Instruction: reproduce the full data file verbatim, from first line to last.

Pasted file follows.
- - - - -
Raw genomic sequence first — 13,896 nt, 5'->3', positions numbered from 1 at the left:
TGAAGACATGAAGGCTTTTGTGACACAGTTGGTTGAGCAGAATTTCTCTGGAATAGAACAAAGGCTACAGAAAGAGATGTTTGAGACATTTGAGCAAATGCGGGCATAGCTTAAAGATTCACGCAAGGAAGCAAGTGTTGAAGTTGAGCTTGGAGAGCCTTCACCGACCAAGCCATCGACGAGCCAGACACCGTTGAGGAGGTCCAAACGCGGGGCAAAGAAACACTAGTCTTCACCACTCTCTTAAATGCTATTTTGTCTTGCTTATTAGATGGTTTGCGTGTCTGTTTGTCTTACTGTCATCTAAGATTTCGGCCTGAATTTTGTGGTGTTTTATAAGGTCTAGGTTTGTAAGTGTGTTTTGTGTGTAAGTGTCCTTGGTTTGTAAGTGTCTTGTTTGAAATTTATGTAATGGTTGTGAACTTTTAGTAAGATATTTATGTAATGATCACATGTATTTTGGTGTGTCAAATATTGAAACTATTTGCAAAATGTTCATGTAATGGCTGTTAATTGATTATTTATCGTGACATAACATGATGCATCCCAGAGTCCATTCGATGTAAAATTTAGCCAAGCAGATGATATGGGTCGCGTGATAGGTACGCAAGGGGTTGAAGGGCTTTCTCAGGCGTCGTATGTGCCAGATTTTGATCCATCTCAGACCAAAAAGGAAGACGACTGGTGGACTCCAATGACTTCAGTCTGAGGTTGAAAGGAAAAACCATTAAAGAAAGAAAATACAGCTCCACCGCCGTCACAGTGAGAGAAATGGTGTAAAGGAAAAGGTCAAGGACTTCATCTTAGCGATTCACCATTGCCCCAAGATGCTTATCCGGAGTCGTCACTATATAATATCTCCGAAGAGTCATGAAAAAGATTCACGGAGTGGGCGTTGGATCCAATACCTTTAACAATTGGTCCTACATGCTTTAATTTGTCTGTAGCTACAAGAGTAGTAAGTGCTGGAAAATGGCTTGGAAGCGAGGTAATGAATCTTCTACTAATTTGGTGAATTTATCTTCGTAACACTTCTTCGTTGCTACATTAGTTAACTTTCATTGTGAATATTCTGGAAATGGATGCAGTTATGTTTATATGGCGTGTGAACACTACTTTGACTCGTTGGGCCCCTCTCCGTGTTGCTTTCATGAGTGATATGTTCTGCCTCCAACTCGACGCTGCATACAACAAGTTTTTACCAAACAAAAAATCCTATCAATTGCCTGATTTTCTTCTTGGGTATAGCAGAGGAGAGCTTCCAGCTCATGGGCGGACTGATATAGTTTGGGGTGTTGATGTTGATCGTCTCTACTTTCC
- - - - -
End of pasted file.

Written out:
Raw genomic sequence first — 13,896 nt, 5'->3', positions numbered from 1 at the left:
TGAAGACATGAAGGCTTTTGTGACACAGTTGGTTGAGCAGAATTTCTCTGGAATAGAACAAAGGCTACAGAAAGAGATGTTTGAGACATTTGAGCAAATGCGGGCATAGCTTAAAGATTCACGCAAGGAAGCAAGTGTTGAAGTTGAGCTTGGAGAGCCTTCACCGACCAAGCCATCGACGAGCCAGACACCGTTGAGGAGGTCCAAACGCGGGGCAAAGAAACACTAGTCTTCACCACTCTCTTAAATGCTATTTTGTCTTGCTTATTAGATGGTTTGCGTGTCTGTTTGTCTTACTGTCATCTAAGATTTCGGCCTGAATTTTGTGGTGTTTTATAAGGTCTAGGTTTGTAAGTGTGTTTTGTGTGTAAGTGTCCTTGGTTTGTAAGTGTCTTGTTTGAAATTTATGTAATGGTTGTGAACTTTTAGTAAGATATTTATGTAATGATCACATGTATTTTGGTGTGTCAAATATTGAAACTATTTGCAAAATGTTCATGTAATGGCTGTTAATTGATTATTTATCGTGACATAACATGATGCATCCCAGAGTCCATTCGATGTAAAATTTAGCCAAGCAGATGATATGGGTCGCGTGATAGGTACGCAAGGGGTTGAAGGGCTTTCTCAGGCGTCGTATGTGCCAGATTTTGATCCATCTCAGACCAAAAAGGAAGACGACTGGTGGACTCCAATGACTTCAGTCTGAGGTTGAAAGGAAAAACCATTAAAGAAAGAAAATACAGCTCCACCGCCGTCACAGTGAGAGAAATGGTGTAAAGGAAAAGGTCAAGGACTTCATCTTAGCGATTCACCATTGCCCCAAGATGCTTATCCGGAGTCGTCACTATATAATATCTCCGAAGAGTCATGAAAAAGATTCACGGAGTGGGCGTTGGATCCAATACCTTTAACAATTGGTCCTACATGCTTTAATTTGTCTGTAGCTACAAGAGTAGTAAGTGCTGGAAAATGGCTTGGAAGCGAGGTAATGAATCTTCTACTAATTTGGTGAATTTATCTTCGTAACACTTCTTCGTTGCTACATTAGTTAACTTTCATTGTGAATATTCTGGAAATGGATGCAGTTATGTTTATATGGCGTGTGAACACTACTTTGACTCGTTGGGCCCCTCTCCGTGTTGCTTTCATGAGTGATATGTTCTGCCTCCAACTCGACGCTGCATACAACAAGTTTTTACCAAACAAAAAATCCTATCAATTGCCTGATTTTCTTCTTGGGTATAGCAGAGGAGAGCTTCCAGCTCATGGGCGGACTGATATAGTTTGGGGTGTTGATGTTGATCGTCTCTACTTTCC